Who Killed the Electric Car?

I recently came across the documentary “Who Killed the Electric Car”, available for viewing on:


If you have 90 minutes to spare it may be worth watching in full – I sat through the beginning and skimmed the rest largely on fast forward. The movie embraces the conspiracy theory proclaiming that GM had a viable electric car and decided to pull the plug on it (pun intended). This was supposedly because they had loads of money invested in the legacy (internal combustion) technology and did not want to take commercial risk by going electric. The oil companies lent a helping hand by pressuring the Californian politicians to revoke the Zero Emissions state laws obliging the car makers to sell a certain proportion of non-polluting vehicles and, as they say, the rest is history. RIP electric car.

Before getting overly excited by eco-activist rhetoric I always look at the numbers and a brief research into the issue has revealed some interesting facts. The movie is about the EV1 car developed by GM in 1990s. It was available for lease in limited numbers as part of a feasibility and marketing trial. If (according to the makers of the movie) the car was commercially viable, what was the financial side of the deal? According to Wiki EV1 cost somewhere between USD80,000 and USD250,000 to make. They were leased based on a nominal unit price of USD34,000. This is many times less than the real cost but only at this price point would normal punters consider leasing it. To put the artificially lowered lease price of USD34,000 in perspective in 1980s Yugo was available in the US for USD3,990 and USD10,000 bought a perfectly usable car like Honda Civic. At the beginning of the movie a young female engineer tearfully claims that the project was scrapped despite EV1’s being “reasonably priced”. In the context of the pricing structure implemented by GM she either has no clue what she is talking about or deliberately sets out to mislead. The lease fees covered only a small portion of the GM costs and were affordable only because the project was never expected to make money.

Ok – so what did one get for a monthly lease of USD300-550? A 2-seat coupe with a range of 100-250km depending on the battery pack. EV1 was easy and cheap to drive, had a great acceleration but due to a limited range could only be used around town. Most of the lease drivers in the movie are young women – probably part of the PR effort aimed to make EV1 attractive to young, progressive, childless, eco-conscious professionals. I guess the low socio-economic crowd living in dodgy suburbs were condemned to driving Yugo or Honda Civic’s. The trial showed that the car was technically sound and likeable but way too expensive to be viable so GM killed the project.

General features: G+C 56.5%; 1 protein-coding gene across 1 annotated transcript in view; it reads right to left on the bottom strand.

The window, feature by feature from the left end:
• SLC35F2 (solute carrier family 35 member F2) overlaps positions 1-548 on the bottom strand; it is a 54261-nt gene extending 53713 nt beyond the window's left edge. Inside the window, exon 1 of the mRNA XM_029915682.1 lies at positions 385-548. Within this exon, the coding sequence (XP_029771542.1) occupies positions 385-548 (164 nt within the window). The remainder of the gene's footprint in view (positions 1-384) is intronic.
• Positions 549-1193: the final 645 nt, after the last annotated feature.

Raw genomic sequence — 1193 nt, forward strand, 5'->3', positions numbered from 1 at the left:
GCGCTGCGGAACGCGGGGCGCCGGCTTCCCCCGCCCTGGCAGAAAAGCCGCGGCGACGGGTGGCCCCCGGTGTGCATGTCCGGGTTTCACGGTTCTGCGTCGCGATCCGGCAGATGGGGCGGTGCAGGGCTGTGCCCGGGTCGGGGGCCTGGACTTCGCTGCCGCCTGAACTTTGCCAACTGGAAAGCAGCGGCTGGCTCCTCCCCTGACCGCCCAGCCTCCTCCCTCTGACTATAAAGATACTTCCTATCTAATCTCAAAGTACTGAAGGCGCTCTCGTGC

Much is made in the movie of the fact the leased EV1’s had to be returned to GM when the trial ended. Well, GM had invested USD1b in the development of EV1 and they had commercial interest in not letting others get access to their technology. If they allowed people to keep ex-lease EV1’s the likes of Toyota and Hyundai would have bought them off the lease drivers for “technical evaluation”. I am pretty sure the lease drivers had to sign a confidentiality agreement with GM but with the change of vehicle ownership this agreement would have been null and void. So, GM had to re-possess the EV1’s and, having no further use for them, decided to scrap them. A few were given to museums on the proviso that they would never be driven again – for the reasons given above. Think about a manufacturing company making investment in a new production process which in the end turns out to be a dud. If the company allowed everyone to access the details of the scrapped project their competitors would get a commercial advantage by finding out (for free) what had been tried and found not to work. So the right way to go about it is to quietly kill the project and delete/embargo all operational info. This is exactly what GM did. The emotive arguments of the lease drivers and bogus EV1 funerals given prominence in the movie pay no regard to the commercial realities. GM made the EV1s, owned them, made them available for lease on a term contract and then re-possessed them. That the lease drivers wanted to keep the cars is irrelevant – the EV1s were not theirs to keep.

But the good news is that since EV1 was a viable car killed by a US corporate conspiracy then, surely, new players in the auto market will fill the niche. Have you heard about all the electric cars being prepared for mass production by Daewoo and Great Wall? Me neither. This, in my books, can only mean one thing. EV1 went the way of the dodo because it was a commercial flop and no one else wants to go down the path of losing money on another trial. GM Volt is aimed at a different market – wealthy professionals in search of an eco image. Nissan’s Leaf explores the carbon guilt trip of the trendy metro-sexuals who do not need to drive out of the city. The rest of Californians are stuck with their trusty petrol-engined wagons which will get them to Lake Tahoe without re-charging the batteries.

RIP electric car.


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